Does the King like Orangina? Seems like a silly question. Does it matter, except to the manufacturers of Orangina (and the King himself)? Probably not.
We ask this question in response to a very good Mark Ritson piece which has being doing the rounds over the past couple of weeks. In it, Ritson takes aim at generational analysis, illustrating his point with data from BBH Labs showing that in one dataset, whether or not individuals liked Orangina was a stronger determinant of correlation with other people then what generational grouping they fell into. Put another way, the data suggested that if you like Orangina, you’re more likely to have something in common with someone else that likes Orangina than you are with someone the same age as you.
Ozzy Osbourne and King Charles
It reminded me of the other old criticism of generational or demographic analysis: Prince King Charles and Ozzy Osborne are the same age (born just a few weeks apart in 1948) but you’d market to them very differently. Or, if they both like Orangina, maybe you wouldn’t.
In the piece, Ritson makes three criticisms of generational analysis, all of which I agree with.
- People within generations are too different – a bit like the Orangina example, there are other, better ways of understanding audiences like attitudinal and behavioural characteristics
- People are often as similar to people in other generations as they are to people in their own – increasingly so, as the meaning of age changes and we act less like stereotypical versions of particular ages.
- They can be offensive – or at least used offensively, if they support generalisations about a group based purely on age and nothing else
All of these are completely valid. The idea behind generational cohorts is that because people were born around the same time they’re likely to have some things in common, and that they might be products of their time. This is true to some extent – Baby Boomers (born between the late 1940s and mid 1960s) didn’t use the internet or smartphones until they were adults, unlike Millennials (born between the early 1980s and mid 1990s). Going the other way, Millennials grew up in a world where food rationing was a distant memory and where the contraceptive pill was an established norm, unlike the Baby Boomers. Those things – what was the world like when we were born, and how did it change while we were growing into it – have an impact on the types of people we are.
Jimmy Carr and Jimmy Carter
But at the same time, someone born in 1982 won’t have had broadband internet until they were an adult, and would have been 25 when the iPhone was released. Is that really the same as someone born in 1994, who would probably have had broadband at home throughout their teens, and whose first phone was an iPhone? No, clearly not.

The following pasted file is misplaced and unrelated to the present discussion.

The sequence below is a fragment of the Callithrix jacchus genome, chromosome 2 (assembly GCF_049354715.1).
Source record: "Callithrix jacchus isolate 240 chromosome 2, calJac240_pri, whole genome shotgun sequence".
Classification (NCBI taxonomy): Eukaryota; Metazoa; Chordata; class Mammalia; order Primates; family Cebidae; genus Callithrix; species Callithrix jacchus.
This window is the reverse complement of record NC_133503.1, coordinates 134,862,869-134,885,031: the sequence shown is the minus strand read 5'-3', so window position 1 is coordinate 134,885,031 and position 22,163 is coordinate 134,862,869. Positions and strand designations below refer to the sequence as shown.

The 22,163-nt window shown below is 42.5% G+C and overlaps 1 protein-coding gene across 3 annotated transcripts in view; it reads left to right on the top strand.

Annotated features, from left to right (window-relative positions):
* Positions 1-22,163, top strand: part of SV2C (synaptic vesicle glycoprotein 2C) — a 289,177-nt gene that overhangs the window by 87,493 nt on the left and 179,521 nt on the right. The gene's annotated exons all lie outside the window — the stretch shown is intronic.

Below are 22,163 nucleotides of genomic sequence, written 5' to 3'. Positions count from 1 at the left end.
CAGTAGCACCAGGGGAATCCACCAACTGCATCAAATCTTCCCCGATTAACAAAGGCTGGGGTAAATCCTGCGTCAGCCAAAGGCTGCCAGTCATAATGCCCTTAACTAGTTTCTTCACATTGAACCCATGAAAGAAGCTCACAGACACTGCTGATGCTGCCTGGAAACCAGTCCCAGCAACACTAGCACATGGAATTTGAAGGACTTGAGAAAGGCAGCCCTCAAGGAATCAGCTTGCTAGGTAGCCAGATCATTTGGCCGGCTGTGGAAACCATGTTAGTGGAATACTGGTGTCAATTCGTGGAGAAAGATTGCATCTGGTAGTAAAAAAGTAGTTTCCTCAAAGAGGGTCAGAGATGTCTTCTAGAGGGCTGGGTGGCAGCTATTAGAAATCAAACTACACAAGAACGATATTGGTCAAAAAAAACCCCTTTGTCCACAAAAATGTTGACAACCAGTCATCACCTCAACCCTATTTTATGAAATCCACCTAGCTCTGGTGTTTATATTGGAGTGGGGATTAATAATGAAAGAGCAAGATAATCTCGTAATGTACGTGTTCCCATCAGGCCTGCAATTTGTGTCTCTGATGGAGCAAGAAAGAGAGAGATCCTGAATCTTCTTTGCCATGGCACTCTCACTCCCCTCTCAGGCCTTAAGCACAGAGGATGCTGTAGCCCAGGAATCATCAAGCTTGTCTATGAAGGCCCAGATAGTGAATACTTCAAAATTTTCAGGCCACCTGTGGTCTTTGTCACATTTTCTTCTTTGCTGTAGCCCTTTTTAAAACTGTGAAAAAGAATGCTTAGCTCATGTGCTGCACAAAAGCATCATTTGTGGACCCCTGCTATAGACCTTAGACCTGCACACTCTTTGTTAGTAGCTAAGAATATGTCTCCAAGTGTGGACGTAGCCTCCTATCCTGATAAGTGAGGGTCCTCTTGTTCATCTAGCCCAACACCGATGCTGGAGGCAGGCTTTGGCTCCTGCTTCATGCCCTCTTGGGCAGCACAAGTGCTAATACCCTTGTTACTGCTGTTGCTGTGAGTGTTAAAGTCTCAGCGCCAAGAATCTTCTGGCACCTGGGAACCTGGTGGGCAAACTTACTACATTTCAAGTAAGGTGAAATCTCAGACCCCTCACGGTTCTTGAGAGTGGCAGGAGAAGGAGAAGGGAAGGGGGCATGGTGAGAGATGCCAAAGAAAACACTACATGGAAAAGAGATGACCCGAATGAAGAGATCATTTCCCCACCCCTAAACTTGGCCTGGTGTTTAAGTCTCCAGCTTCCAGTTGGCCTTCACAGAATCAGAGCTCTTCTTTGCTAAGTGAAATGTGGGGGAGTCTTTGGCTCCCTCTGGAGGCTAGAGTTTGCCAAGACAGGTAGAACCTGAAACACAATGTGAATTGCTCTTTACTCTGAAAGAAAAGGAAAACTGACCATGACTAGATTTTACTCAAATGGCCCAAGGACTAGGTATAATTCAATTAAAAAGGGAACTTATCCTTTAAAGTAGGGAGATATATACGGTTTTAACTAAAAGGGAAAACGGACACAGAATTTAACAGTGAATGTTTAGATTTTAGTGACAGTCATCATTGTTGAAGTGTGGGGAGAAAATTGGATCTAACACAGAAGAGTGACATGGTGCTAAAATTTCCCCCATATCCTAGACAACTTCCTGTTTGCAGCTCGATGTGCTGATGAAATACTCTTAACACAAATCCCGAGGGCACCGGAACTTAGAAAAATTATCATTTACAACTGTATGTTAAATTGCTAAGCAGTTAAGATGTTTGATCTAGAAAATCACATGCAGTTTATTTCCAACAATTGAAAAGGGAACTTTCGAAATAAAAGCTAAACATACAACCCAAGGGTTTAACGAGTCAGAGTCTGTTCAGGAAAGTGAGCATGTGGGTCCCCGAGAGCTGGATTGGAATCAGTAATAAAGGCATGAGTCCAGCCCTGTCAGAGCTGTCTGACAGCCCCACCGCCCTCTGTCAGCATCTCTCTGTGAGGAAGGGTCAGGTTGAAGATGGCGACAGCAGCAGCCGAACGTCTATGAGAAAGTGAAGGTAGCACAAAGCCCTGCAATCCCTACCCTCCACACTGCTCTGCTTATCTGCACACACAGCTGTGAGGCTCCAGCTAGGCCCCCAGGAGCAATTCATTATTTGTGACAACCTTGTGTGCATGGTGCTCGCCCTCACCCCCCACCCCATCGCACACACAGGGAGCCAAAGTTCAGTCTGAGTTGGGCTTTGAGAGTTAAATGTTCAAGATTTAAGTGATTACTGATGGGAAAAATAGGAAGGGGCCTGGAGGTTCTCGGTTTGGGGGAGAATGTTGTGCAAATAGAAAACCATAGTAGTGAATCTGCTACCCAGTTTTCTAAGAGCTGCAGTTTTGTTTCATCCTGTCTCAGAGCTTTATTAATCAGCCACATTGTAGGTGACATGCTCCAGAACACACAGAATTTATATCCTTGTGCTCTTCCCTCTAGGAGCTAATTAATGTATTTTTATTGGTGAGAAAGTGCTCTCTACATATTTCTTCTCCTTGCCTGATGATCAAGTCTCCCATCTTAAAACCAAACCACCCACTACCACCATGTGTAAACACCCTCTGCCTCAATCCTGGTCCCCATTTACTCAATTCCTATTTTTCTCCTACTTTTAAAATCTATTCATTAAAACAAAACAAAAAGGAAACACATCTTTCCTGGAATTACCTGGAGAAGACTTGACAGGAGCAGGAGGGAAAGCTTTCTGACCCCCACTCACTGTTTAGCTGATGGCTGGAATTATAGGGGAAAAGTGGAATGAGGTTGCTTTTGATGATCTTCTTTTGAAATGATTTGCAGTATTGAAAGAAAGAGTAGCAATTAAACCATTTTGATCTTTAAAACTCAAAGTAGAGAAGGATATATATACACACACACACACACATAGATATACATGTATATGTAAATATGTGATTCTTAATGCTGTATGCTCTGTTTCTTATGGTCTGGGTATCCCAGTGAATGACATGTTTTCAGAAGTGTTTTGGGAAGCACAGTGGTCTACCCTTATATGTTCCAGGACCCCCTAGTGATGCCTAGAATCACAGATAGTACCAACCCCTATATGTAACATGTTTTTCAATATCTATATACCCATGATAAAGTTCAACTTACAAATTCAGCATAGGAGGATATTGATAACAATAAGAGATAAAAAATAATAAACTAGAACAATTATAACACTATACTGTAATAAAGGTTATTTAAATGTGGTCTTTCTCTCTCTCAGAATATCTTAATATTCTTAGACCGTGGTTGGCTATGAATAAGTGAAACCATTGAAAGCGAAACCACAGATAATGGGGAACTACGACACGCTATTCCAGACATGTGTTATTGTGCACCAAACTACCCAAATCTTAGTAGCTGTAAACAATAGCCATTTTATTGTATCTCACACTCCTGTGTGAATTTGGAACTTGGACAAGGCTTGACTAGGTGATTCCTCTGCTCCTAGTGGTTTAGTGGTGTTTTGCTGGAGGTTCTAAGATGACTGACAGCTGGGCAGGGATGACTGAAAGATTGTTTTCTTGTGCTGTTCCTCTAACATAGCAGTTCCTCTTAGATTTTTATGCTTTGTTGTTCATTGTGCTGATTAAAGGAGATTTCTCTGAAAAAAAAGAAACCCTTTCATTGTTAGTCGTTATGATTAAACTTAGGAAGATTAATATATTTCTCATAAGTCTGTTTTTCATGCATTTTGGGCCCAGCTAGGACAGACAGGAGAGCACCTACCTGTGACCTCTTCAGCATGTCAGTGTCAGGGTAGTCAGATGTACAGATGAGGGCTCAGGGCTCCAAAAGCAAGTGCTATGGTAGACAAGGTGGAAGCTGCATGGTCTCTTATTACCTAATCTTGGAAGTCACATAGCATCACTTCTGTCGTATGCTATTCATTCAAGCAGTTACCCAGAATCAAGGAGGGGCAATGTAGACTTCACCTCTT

Generational analysis – like other demographic definitions – is clearly limited. You shouldn’t just think about your customers in terms of age and gender. But it is useful, either as a starting point or a component of your audience insight. If you’re an insurer looking to modify or launch an over-50s life insurance product, understanding the audience in terms of age is probably quite useful. Staying with the financial services theme, if you’re a mortgage provider it’s probably quite helpful to know a bit about the general experiences of Millennials over the past decade.
It’s also appropriate that as our demographics get more complex, our definitions adapt accordingly. It’s right that survey questions around gender and ethnicity allow people to express with much greater specificity who they are. It’s helpful for organisations to know this. When collecting age data, it’s helpful to ask people their age to the year, rather than just in bands (18-24, 25-34 etc). We should also forcibly retire the 55+ age band – within two years, this will include people born in both the 1970s and the 1920s. If you can see the limitations of Ozzy Osborne and King Charles being in the same group you can also recognise the futility of an age band that includes both Jimmy Carr and Jimmy Carter.
There’s another reason why demographics – especially age – aren’t going anywhere. That data is some of the most available data in the world. Demographic information on every country in the world is available through the UN, and the ONS (like most national statistics bodies) will tell you the age and gender breakdown of every local authority in the UK. That’s quite a handy starting point, and unless they start asking about attitudes to Orangina on census forms, is likely to remain one.
What does this mean?
- Let’s not get rid of generational analysis – and demographics – just yet. It’s still useful as a starting point or descriptive tool.
- The demographic questions we ask should adapt over time to reflect changes in the way we think about ourselves.
- We shouldn’t confuse differences between age groups for differences between cohorts. Currently, Gen Z (those born between the mid 1990s and about 2010) are the keenest to have adventure and take risks. Like previous cohorts, they’ll probably age out of it.
- Organisations should not confuse knowing who their audience is demographically with knowing who their audience is. Demographics should be a component of your segmentation, not the extent of it.